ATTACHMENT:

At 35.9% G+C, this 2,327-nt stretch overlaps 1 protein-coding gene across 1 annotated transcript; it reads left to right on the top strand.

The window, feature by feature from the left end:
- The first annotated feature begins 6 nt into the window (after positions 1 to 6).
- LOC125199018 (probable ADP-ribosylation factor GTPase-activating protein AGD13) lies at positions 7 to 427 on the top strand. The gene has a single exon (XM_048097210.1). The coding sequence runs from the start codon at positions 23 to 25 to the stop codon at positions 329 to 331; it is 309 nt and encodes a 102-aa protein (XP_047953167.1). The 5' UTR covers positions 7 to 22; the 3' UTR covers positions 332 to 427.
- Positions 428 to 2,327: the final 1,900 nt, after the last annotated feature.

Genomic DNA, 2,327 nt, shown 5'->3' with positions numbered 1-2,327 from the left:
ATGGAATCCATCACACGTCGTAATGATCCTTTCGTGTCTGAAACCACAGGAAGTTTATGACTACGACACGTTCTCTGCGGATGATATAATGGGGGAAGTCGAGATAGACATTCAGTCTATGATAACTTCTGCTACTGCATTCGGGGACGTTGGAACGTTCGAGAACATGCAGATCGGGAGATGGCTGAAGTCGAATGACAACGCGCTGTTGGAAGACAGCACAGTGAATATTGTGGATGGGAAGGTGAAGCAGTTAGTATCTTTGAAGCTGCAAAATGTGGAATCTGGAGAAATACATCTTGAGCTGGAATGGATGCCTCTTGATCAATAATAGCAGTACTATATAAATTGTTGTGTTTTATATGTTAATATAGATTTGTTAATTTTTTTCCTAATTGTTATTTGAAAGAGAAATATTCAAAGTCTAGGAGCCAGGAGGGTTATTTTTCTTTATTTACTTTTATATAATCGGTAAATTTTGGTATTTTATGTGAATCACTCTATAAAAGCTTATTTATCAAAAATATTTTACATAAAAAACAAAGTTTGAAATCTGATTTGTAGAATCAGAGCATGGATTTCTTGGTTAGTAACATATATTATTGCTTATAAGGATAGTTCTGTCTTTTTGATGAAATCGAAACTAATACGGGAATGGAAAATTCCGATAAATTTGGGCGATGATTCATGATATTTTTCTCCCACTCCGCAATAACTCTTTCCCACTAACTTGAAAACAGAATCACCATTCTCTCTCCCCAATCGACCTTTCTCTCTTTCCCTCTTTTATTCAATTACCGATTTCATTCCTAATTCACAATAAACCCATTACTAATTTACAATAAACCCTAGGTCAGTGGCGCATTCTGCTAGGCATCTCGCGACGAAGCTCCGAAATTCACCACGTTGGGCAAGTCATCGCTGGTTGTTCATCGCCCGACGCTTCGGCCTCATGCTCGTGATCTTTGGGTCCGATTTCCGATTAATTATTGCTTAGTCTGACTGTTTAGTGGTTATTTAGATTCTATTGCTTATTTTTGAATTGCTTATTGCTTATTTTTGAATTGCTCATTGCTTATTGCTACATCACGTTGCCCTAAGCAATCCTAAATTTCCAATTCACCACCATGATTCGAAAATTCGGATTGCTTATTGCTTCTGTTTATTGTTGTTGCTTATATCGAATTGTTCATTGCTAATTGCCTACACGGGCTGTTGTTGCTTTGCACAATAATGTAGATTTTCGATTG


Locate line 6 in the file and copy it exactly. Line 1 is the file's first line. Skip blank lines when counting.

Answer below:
Genomic DNA, 2,327 nt, shown 5'->3' with positions numbered 1-2,327 from the left: